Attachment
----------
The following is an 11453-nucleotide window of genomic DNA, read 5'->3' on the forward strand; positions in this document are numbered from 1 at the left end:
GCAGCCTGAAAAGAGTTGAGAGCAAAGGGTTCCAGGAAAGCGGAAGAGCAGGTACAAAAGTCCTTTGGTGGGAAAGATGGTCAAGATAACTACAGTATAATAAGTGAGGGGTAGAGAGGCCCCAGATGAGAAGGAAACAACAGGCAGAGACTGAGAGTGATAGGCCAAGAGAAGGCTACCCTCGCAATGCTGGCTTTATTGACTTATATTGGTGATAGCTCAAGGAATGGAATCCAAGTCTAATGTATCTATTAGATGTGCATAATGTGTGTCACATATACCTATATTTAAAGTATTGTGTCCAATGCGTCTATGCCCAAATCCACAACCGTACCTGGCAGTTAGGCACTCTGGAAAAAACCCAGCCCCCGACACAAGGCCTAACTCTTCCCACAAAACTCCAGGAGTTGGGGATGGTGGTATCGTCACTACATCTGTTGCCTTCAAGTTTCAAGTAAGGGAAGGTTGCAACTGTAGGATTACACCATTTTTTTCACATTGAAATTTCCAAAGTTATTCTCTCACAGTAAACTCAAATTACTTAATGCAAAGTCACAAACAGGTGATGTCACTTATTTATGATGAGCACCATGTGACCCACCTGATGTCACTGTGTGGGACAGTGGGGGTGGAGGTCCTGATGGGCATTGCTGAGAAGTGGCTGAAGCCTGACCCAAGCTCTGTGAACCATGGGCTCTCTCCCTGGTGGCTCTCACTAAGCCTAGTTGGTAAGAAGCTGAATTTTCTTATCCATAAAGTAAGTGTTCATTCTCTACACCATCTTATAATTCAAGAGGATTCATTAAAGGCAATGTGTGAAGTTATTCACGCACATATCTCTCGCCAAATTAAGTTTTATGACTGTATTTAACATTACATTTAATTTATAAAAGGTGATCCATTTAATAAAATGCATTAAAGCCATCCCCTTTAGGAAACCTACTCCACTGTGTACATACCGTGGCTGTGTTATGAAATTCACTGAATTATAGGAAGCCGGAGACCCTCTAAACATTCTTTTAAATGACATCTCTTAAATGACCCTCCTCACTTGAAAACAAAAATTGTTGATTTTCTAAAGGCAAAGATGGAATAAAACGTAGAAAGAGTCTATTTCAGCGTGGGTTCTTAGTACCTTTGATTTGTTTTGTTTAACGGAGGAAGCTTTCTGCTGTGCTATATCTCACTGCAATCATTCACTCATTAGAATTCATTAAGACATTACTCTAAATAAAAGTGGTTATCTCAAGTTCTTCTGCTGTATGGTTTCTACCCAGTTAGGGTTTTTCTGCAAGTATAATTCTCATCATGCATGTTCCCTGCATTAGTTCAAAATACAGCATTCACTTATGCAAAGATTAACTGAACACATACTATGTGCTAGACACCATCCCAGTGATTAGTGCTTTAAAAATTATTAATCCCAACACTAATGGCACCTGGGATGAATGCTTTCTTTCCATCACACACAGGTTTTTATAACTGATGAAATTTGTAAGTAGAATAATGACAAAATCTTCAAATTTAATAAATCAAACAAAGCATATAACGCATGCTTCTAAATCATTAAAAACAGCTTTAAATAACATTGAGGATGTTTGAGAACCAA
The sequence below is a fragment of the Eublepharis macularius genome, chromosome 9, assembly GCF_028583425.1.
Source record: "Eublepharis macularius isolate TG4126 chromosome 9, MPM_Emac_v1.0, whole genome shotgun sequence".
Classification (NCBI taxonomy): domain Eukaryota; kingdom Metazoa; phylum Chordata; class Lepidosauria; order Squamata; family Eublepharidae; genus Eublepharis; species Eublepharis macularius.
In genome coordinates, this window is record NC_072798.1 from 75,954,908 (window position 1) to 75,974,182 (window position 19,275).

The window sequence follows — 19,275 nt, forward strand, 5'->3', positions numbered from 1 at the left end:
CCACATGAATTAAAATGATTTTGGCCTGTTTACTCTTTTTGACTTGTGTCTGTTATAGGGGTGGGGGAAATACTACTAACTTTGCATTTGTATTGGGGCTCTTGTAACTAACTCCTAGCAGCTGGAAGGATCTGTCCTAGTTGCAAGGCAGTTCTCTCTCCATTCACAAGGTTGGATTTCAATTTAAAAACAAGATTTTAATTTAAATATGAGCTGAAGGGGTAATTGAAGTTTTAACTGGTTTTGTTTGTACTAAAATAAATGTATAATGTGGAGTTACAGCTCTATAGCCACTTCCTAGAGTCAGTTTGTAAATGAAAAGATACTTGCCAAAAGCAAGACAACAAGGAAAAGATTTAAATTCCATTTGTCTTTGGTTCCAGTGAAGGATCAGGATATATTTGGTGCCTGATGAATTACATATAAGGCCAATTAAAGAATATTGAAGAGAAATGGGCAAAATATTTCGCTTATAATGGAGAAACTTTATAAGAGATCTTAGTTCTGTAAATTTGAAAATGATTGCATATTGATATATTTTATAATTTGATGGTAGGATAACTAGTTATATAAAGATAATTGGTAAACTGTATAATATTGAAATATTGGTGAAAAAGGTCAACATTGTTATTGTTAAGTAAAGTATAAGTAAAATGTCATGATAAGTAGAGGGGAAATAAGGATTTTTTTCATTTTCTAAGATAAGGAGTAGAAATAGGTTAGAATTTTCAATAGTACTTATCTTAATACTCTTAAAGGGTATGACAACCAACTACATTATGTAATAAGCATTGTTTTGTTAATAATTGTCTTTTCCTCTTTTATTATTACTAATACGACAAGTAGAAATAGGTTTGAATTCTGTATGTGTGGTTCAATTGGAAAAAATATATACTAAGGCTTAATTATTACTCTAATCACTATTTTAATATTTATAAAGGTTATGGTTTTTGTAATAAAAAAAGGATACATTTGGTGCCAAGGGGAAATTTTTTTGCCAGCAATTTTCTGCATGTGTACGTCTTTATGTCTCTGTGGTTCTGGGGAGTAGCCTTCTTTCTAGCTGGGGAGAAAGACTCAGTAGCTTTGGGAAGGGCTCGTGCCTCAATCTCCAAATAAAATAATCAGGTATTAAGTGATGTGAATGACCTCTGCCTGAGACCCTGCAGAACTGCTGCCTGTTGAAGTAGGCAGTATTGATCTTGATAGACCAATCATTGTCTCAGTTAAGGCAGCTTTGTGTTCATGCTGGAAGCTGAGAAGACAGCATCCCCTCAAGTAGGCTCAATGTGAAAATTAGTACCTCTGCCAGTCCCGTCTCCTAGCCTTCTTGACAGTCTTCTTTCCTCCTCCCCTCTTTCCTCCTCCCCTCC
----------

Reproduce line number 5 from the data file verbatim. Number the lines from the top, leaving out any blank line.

Classification (NCBI taxonomy): domain Eukaryota; kingdom Metazoa; phylum Chordata; class Lepidosauria; order Squamata; family Eublepharidae; genus Eublepharis; species Eublepharis macularius.